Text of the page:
"We have to be able to take everyone on the journey."

Professor Andreas Kaplan is a Brain City Berlin ambassador and Rector of ESCP Europe Business School Berlin. The economist's research is into the impact of artificial intelligence. Currently, he is working asking how our society will change thanks to artificial intelligence. We spoke with him about the opportunities and risks of AI, humane digitalisation, and what higher education institutions can do in this context.

Prof. Dr. Andreas Kaplan ESCP EUROPE

Prof. Dr. Andreas Kaplan

ESCP Europe Berlin

We need clever minds. And the more international and open the city is, the more bright minds come to work here. Berlin's made it happen.

Professor Kaplan, the development of the AI is progressing rapidly worldwide. What does this mean for our society?

The dangers are obvious: From unemployment in certain areas to the manipulation of elections and destabilisation of democracies. Such negative phenomena will certainly become even more pronounced with the increasing development of artificial intelligence. On the positive side, AI is already making life easier for us. It can also create jobs and do work for which increasingly fewer human resources are available. Take the care system, for example: in nursing homes and for at-home care, more and more robots are likely to be used in the future. One can, of course, claim that this will lead to even more isolation in old age. On the other hand, there is already age-related loneliness. To sum it up: it is basically about an ethical and responsible use of the technology.  

Europe, including Germany, is lagging behind China and the USA in the development of AI. You even speak of a "Cold Tech War." What do you think needs to change?

Artificial intelligence needs data. In other words, states and regions that don't place as much value on privacy as we do here in Europe will have a competitive advantage. It is not without reason that China and the US are ahead of us in terms of AI. Don’t get me wrong. data protection is crucial. But in order to keep pace with development, it will be important to raise public awareness that data protection can limit innovation. If people become aware of this, it might be possible to address the issue of privacy differently than is currently the case. I also think that not every bike rental company needs to know where their customers are going. However, such anonymised data could be very helpful for the development of a city, i.e. the public sector.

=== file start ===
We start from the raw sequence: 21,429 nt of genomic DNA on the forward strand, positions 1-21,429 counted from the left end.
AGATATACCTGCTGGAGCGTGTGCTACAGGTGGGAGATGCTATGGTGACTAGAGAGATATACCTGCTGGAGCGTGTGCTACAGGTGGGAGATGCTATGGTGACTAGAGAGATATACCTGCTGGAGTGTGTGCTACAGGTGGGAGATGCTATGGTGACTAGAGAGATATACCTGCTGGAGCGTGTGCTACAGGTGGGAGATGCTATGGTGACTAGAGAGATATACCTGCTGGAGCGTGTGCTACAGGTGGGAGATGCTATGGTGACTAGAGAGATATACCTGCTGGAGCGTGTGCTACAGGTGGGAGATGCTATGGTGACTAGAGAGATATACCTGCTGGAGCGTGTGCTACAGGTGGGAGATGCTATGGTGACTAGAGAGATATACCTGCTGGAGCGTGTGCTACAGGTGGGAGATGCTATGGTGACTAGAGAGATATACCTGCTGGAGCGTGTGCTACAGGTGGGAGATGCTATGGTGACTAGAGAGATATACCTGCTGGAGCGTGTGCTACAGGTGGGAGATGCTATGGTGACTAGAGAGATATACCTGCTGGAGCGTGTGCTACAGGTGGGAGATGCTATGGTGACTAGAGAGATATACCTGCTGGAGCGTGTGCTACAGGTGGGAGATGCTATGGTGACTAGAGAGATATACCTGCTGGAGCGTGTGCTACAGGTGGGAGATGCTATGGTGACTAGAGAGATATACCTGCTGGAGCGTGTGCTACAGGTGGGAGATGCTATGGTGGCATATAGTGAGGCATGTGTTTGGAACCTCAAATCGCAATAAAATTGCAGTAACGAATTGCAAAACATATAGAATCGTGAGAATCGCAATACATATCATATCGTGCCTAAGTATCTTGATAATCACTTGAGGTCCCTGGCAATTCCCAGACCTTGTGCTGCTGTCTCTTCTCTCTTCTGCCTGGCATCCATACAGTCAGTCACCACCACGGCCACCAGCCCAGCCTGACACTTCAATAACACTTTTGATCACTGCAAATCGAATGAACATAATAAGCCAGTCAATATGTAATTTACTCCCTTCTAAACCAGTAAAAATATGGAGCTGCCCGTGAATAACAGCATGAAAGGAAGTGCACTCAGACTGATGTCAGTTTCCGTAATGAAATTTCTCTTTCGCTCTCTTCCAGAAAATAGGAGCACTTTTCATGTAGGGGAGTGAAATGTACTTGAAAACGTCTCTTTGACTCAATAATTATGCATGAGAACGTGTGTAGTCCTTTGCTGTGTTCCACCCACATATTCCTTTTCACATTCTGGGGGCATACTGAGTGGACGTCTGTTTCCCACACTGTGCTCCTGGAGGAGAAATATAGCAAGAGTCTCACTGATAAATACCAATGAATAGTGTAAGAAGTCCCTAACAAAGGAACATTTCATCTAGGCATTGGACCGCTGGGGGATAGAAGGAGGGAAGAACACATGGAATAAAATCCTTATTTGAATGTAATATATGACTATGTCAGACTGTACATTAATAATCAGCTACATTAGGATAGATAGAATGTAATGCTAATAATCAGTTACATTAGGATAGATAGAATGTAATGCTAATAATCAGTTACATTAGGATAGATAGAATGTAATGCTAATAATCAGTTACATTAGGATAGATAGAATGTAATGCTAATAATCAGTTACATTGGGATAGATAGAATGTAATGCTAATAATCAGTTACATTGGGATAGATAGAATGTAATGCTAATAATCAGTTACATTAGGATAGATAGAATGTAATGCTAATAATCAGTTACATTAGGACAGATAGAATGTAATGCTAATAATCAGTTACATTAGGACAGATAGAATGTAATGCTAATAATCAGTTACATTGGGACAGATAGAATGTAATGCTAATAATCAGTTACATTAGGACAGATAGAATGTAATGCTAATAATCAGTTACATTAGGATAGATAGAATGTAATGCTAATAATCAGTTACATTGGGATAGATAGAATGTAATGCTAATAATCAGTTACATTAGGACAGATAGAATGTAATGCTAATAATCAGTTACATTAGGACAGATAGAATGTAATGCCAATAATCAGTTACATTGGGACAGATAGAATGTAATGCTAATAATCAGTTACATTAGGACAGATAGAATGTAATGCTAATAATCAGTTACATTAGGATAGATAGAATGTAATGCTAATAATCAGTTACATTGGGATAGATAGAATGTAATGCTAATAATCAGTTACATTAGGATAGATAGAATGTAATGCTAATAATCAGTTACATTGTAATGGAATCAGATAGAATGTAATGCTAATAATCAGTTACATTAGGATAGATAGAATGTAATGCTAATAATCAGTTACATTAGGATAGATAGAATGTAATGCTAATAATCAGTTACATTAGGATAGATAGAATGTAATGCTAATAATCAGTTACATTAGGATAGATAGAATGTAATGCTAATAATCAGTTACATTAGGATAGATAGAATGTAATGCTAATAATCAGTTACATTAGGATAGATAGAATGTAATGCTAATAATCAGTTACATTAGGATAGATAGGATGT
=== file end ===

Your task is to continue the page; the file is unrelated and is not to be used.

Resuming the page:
"Human digitalisation:" does the world need to adapt to AI or does AI need to adapt to the world?

Artificial intelligence always adapts to the world. Because it, at least for the moment, is created by humans. It is about the requirements of the economy and society. We're currently trying to fill in gaps. However, innovation and progress are also bringing about change. Human digitalisation means that the state and some self-governing companies will deliberately regulate development during transitional phases. This will give population groups that are initially in a worse position due to digitalisation and the associated change the opportunity to adapt.

Can you give an example?

Take Uber. In Germany, Uber can't operate like it can in other countries, because the local taxi drivers have been protected by law. And that's a good thing. This gives the market the opportunity to adapt to progress during a transitional period. But it also has to be understood as a transitional period and not as a permanent blockade. In the near future, however, there will be neither Uber nor taxi drivers, but instead self-driving cars. Legislators should already think about what will happen then. However, such a perspective is often still lacking in politics. The question is: how do we as a society manage to accommodate or motivate those who will lose their jobs as a result of digitalisation? Whether an Uber or a taxi driver, we must bring them on this journey. In other words, ways need to be found where less qualified people will not be left out in the future.

What should students have in order to prepare for the digital future?